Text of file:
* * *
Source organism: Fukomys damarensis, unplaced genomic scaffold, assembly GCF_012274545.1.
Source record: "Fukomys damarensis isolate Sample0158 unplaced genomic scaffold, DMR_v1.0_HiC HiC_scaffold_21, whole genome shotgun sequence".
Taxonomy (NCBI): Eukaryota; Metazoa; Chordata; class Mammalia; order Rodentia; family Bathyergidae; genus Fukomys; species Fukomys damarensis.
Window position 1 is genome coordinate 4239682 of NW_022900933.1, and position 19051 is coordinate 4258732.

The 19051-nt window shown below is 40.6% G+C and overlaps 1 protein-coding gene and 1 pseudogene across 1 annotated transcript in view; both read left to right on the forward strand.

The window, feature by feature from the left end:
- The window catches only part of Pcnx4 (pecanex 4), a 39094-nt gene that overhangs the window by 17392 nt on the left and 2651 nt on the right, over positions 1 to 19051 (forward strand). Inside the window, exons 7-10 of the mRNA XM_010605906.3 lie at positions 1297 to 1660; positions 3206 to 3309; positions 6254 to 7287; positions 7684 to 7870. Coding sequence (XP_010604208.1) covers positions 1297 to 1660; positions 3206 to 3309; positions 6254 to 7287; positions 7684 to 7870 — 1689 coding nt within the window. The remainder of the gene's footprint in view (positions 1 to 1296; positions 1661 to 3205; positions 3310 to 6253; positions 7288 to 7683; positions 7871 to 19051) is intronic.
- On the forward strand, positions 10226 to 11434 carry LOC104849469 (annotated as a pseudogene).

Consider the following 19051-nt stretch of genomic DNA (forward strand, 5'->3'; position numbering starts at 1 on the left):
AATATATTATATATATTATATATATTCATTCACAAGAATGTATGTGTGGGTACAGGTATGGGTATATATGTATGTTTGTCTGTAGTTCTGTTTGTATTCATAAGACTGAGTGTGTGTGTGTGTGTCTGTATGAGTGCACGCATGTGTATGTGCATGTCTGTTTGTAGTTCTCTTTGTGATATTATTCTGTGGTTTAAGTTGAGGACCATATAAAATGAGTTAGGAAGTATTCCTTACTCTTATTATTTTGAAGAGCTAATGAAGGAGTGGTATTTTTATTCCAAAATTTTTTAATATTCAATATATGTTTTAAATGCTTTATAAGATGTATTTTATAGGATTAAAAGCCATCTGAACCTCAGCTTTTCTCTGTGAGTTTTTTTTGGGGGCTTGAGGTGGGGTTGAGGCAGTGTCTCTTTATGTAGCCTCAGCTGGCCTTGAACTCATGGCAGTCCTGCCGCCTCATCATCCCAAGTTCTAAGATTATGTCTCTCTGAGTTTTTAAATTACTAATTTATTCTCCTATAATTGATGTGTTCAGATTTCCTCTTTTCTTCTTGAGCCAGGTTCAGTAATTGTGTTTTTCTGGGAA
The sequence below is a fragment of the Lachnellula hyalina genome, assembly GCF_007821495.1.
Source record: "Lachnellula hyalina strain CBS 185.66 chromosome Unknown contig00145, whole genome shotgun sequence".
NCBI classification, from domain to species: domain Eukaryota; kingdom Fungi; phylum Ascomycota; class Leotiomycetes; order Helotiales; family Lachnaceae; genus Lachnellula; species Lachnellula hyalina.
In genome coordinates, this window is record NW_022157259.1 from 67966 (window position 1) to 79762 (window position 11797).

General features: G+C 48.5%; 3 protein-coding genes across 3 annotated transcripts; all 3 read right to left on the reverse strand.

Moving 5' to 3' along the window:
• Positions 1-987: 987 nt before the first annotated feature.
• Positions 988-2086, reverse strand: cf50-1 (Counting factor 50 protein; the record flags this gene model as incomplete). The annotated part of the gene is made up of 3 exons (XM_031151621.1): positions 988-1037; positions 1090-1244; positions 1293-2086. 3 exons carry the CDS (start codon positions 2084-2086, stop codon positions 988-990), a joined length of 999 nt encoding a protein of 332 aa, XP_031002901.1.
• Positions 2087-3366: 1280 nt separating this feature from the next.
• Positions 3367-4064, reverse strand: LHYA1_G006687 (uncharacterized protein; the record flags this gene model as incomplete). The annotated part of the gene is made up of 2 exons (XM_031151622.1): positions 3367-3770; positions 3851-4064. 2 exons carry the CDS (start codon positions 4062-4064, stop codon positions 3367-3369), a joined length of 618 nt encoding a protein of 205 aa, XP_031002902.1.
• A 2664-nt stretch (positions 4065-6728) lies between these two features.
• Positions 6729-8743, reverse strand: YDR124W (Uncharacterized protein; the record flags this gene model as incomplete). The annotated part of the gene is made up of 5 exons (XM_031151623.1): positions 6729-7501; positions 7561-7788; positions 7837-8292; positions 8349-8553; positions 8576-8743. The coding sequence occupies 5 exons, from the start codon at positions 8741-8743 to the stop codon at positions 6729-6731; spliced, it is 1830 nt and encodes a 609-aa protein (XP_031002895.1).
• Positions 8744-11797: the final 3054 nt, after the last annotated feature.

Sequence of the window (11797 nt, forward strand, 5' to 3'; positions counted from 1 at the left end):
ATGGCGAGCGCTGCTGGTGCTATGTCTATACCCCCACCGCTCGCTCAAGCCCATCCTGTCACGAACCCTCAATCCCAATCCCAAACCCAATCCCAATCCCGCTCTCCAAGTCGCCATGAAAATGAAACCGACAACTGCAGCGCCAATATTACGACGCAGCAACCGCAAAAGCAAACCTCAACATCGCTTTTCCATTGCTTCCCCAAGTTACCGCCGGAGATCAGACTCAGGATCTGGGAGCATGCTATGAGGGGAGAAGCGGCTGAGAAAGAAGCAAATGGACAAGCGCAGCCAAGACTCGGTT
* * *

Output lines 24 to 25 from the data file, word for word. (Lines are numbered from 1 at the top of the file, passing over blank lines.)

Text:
Sequence of the window (11797 nt, forward strand, 5' to 3'; positions counted from 1 at the left end):
ATGGCGAGCGCTGCTGGTGCTATGTCTATACCCCCACCGCTCGCTCAAGCCCATCCTGTCACGAACCCTCAATCCCAATCCCAAACCCAATCCCAATCCCGCTCTCCAAGTCGCCATGAAAATGAAACCGACAACTGCAGCGCCAATATTACGACGCAGCAACCGCAAAAGCAAACCTCAACATCGCTTTTCCATTGCTTCCCCAAGTTACCGCCGGAGATCAGACTCAGGATCTGGGAGCATGCTATGAGGGGAGAAGCGGCTGAGAAAGAAGCAAATGGACAAGCGCAGCCAAGACTCGGTT